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Wonder Lake-based Harrison School District 36 completes $6.75M renovation

D-36 completes $6.75M project; D-19 considering its own renovations

Harrison School District 36 has completed a $6.75 million renovation project ahead of the school year, and other districts might follow suit with their own building renovations.

Work at District 36 included the construction of a 27,000-square-foot addition with more gym space and offices.

The district also more than doubled the number of parking spaces and added a kitchen and new bathrooms, which necessitated a new septic system, Superintendent Sue Wings said.

The project took 15 months to complete. In fall 2016, the district began meeting with developers and land architects. Work commenced in May 2017 and was completed this month, Wings said.

The expansion project was brought on in part by the planned Thatcher Meadows subdivision development, which could bring District 36’s enrollment from 392 to 1,600, Wings said.

Thatcher Meadows site developer NRB Land Development once planned to build a 3,700-home subdivision east of Wonder Lake near the district. The project stalled in 2008, but activity has resumed, Wings said.

“It’s resuscitated and coming back to life, but there are things they have to do first,” Wings said.

NRB Land paid for 67 percent of the District 36 project and has agreed to construct a new school when enrollment increases to 700, which is about as much as the building can accommodate. The current school would become the middle school, and the new school would serve the district’s elementary and preschool students, Wings said.

The district paid for its
$2.5 million portion of the renovation project from the school’s reserve funds.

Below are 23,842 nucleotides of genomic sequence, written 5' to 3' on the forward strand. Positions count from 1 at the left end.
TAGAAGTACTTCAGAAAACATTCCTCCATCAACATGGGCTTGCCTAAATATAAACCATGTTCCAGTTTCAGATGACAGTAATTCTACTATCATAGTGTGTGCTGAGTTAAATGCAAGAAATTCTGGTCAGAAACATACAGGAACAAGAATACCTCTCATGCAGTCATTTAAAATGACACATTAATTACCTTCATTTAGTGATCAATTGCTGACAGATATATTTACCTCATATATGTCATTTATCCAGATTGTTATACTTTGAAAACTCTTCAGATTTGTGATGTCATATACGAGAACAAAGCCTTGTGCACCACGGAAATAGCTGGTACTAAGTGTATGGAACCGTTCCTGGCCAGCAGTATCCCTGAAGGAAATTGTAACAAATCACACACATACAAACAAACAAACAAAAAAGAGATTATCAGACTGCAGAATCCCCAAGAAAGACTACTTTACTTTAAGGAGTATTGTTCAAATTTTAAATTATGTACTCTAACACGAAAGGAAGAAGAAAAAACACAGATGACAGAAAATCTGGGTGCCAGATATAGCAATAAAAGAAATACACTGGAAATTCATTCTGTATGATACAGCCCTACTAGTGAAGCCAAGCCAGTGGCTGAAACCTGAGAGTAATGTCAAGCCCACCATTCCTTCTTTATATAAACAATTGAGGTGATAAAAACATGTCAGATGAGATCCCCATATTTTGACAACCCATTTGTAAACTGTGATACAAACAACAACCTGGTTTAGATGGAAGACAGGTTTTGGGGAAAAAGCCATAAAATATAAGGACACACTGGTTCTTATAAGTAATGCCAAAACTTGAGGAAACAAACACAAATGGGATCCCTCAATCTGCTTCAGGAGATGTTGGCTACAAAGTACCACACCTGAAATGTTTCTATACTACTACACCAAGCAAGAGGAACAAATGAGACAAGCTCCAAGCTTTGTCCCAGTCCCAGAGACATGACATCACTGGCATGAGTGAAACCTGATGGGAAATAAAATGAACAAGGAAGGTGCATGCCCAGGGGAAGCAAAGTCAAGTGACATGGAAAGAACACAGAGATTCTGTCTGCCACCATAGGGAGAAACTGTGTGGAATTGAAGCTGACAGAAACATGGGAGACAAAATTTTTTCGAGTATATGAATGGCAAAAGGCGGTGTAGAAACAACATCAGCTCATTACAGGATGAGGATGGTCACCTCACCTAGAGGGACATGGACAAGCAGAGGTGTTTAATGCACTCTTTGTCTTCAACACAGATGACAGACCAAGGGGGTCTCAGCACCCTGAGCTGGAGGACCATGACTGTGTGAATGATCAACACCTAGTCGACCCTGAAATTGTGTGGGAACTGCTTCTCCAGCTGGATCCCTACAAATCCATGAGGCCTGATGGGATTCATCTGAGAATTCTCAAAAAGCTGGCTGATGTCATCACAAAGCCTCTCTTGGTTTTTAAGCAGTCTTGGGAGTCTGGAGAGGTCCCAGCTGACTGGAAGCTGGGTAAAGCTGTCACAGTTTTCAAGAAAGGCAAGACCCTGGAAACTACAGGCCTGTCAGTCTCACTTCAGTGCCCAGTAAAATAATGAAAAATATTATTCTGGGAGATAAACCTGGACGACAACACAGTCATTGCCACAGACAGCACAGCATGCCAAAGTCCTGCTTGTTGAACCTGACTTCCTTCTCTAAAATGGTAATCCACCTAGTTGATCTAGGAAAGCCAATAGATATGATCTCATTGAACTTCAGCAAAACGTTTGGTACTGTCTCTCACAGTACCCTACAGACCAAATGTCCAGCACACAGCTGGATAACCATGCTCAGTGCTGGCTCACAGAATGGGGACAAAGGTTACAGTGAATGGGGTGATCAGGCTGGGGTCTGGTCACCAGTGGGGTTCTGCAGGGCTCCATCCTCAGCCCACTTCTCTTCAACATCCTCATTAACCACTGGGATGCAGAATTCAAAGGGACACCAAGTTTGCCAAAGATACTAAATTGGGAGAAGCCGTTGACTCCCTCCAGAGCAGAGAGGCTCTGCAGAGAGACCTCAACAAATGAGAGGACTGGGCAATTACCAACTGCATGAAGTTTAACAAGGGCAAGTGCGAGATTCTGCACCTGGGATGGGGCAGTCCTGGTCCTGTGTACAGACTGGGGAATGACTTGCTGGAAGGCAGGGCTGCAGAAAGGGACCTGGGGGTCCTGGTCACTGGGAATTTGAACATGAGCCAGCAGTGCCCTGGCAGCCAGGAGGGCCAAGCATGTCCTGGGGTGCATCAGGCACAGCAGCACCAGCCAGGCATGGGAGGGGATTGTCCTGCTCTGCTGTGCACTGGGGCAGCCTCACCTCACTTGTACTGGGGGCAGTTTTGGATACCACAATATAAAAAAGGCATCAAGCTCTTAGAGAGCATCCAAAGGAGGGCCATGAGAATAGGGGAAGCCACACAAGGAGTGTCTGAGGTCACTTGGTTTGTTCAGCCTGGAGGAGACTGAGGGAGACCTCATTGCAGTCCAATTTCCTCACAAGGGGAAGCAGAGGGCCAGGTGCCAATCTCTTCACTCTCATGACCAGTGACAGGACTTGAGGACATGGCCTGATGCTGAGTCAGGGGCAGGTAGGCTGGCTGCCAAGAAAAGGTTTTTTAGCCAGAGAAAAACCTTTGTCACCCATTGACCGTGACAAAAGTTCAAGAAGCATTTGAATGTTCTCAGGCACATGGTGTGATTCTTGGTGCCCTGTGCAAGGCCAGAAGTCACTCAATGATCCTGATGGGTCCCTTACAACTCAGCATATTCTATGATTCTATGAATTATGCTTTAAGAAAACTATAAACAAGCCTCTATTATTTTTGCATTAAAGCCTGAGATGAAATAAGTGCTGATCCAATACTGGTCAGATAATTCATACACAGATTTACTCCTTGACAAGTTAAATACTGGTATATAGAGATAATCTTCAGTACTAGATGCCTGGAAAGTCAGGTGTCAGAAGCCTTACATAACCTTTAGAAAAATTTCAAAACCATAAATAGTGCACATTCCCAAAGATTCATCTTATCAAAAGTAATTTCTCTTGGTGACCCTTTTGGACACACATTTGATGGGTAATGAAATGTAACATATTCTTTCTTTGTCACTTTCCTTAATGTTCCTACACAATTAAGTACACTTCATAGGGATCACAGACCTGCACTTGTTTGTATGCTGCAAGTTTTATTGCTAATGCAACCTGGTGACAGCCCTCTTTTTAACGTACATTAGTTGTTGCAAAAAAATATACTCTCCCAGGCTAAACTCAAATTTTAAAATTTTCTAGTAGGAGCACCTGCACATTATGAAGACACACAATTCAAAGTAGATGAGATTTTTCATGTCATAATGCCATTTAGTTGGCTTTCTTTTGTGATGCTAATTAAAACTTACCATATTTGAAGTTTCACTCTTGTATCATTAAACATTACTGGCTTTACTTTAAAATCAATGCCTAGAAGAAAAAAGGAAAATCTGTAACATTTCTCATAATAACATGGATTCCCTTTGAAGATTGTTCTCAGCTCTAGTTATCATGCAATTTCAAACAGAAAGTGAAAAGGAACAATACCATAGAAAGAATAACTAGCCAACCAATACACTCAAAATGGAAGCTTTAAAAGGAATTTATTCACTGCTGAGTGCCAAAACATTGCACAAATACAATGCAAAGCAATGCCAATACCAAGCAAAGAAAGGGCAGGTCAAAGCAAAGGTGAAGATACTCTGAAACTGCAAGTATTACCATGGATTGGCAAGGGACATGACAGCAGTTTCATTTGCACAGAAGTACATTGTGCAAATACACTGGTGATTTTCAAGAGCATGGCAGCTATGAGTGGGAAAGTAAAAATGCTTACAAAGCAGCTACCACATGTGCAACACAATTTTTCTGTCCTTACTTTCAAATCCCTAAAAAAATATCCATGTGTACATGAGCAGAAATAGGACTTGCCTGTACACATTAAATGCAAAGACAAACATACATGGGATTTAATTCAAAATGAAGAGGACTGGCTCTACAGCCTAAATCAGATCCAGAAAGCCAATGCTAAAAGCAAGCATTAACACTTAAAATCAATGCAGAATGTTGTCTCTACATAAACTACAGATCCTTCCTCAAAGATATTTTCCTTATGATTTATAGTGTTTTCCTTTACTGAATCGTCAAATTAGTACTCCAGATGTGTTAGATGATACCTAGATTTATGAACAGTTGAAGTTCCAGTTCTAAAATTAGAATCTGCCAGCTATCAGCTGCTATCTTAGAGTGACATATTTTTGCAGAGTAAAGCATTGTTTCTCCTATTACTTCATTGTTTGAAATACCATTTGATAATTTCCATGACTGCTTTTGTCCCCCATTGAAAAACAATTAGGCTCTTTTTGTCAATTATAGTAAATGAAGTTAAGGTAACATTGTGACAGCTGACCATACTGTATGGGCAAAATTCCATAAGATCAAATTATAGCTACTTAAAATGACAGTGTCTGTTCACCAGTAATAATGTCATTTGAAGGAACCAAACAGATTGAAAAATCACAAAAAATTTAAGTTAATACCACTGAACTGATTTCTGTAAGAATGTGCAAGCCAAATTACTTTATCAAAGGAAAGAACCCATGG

“We have been very cognizant of property taxes and don’t want to raise them,” Wings said. “We are trying to do as much as we can with what we have.”

District 19 considers
extensive work

Alden-Hebron School District 19 has more students than District 36, with total preschool through high school enrollment at 423 in 2017. The district is in the process of determining whether it will move forward with its own potential plans to build a new school or renovate its existing middle school and high school.

Earlier this year, District 19 formed a facilities committee to consider the matter. The district likely would put the ultimate decision in the hands of the voters with a referendum question on the April 2019 ballot, according to district documents.

But nothing is set in stone yet, Superintendent Debbie Ehlenburg said.

“The board of education has been gathering information regarding their facilities. They have reviewed the needs of the current MS/HS building, explored consolidation, and have researched the possibility and cost of building a new MS/HS,” Ehlenburg said.

The committee has reviewed the district’s 10-year life and safety assessments, reviewed costs, talked about the consolidation process and reviewed neighboring district tax rates, but a recommendation has yet to come forward, she said.

“We are in the early stages of looking at our options,” she said. “Nothing is set at this time.”

The building has two “necessary” renovation needs: $40,000 in improvements to become compliant with the Americans with Disabilities Act, and $85,000 to replace a fire escape with a permanent stairway on the south side of the band room, according to a 2015 facilities study the district has used for reference for the project.

The report lists recommended improvements totaling millions of dollars. Some recommendations are a $3.7 million gym that would add a second full-size basketball court; expansion or improvement of the learning center, which would range from $900,000 to $1.9 million; and replacement or relocation of the outdoor athletic field and track, which could total more than $1.1 million, according to the report.

Required life and safety projects include things such as door replacements and the addition of a smoke detector and railings to different areas in the building.

Estimated cost for the repairs and renovations to the building is about $14 million, and students would be displaced for about a year to accommodate the project, according to district documents.

District 19 will host community engagement forums ahead of the referendum to answer questions about the potential project. If a referendum were to move forward for the April ballot, the board would need to make a decision by the winter.

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